The Mississippi Supreme Court on Friday struck down a medical marijuana initiative, Initiative 65, that succeeded at the polls in the November election, overturning the will of nearly 70% of the state’s electorate in the process. The Supreme Court justices ruled in a 6 to 3 decision that Mississippi’s voter initiative process is constitutionally flawed, effectively dooming any future voter-led ballot measures until a remedy is passed by the legislature.
In November, Mississippi voters approved Initiative 65, a measure that would have legalized medical marijuana use, production, and sales. To qualify the initiative for the statewide ballot, supporters of the measure collected enough voter signatures in each of the five congressional districts that existed when Mississippi’s initiative process was drafted in the 1990s. Under that constitutional provision, Section 273, no more than 20% of the signatures necessary to qualify initiatives for the ballot could come from any single congressional district.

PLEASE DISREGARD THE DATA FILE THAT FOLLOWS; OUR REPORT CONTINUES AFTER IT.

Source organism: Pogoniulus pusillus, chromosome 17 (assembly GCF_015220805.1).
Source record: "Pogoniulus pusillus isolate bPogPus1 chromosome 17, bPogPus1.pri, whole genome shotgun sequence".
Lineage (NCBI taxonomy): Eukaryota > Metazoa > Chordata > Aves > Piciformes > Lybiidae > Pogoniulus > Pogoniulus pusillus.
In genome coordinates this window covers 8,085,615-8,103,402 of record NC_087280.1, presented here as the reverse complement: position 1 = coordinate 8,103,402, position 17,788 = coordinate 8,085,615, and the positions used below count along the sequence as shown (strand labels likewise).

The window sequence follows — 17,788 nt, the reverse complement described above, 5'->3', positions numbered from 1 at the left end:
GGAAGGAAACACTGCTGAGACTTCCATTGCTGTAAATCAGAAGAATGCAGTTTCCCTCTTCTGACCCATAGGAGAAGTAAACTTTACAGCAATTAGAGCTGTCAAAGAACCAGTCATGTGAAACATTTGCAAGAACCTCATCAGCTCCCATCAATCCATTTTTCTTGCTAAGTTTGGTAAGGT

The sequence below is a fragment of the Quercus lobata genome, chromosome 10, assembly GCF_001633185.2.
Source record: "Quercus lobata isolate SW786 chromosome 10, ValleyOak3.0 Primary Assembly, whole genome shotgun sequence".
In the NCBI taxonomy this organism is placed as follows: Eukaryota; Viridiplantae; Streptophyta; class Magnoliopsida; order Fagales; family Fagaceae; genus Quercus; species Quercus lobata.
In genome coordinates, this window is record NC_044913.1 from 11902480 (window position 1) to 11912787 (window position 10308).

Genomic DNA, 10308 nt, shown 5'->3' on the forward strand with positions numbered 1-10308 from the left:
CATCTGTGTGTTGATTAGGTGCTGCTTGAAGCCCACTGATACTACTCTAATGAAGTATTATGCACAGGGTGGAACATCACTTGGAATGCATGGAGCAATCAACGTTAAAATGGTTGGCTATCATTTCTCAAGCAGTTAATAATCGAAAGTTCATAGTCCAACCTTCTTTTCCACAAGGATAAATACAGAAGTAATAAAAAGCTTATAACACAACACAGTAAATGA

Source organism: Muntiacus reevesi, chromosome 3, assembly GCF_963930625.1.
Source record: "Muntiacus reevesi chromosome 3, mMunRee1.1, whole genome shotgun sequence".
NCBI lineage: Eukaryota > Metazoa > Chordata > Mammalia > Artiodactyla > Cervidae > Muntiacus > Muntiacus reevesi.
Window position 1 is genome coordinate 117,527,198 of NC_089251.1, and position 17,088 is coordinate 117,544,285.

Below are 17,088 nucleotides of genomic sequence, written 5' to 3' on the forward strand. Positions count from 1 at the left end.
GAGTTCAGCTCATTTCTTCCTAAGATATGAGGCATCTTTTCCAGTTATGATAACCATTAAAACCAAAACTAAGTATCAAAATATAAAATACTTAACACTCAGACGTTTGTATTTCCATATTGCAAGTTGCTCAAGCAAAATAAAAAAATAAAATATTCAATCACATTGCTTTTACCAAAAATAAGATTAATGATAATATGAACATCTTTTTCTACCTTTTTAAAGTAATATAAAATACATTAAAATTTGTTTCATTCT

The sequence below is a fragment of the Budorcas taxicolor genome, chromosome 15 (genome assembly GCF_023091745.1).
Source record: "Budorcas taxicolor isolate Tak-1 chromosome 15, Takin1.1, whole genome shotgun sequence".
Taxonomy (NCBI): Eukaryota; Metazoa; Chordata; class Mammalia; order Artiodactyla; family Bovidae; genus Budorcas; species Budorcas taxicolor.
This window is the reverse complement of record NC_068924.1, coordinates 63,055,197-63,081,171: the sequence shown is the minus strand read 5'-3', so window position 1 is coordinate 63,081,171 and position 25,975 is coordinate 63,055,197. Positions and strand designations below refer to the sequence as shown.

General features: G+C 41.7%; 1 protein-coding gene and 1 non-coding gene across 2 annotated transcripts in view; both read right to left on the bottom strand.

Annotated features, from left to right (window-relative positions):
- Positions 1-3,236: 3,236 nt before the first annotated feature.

However, Mississippi now has only four congressional districts, after losing one seat in the House of Representatives following the 2000 census. So, supporters of the ballot initiative relied on a legal opinion previously issued by former Mississippi Attorney Jim Hood and collected 20% of the required total from each of the five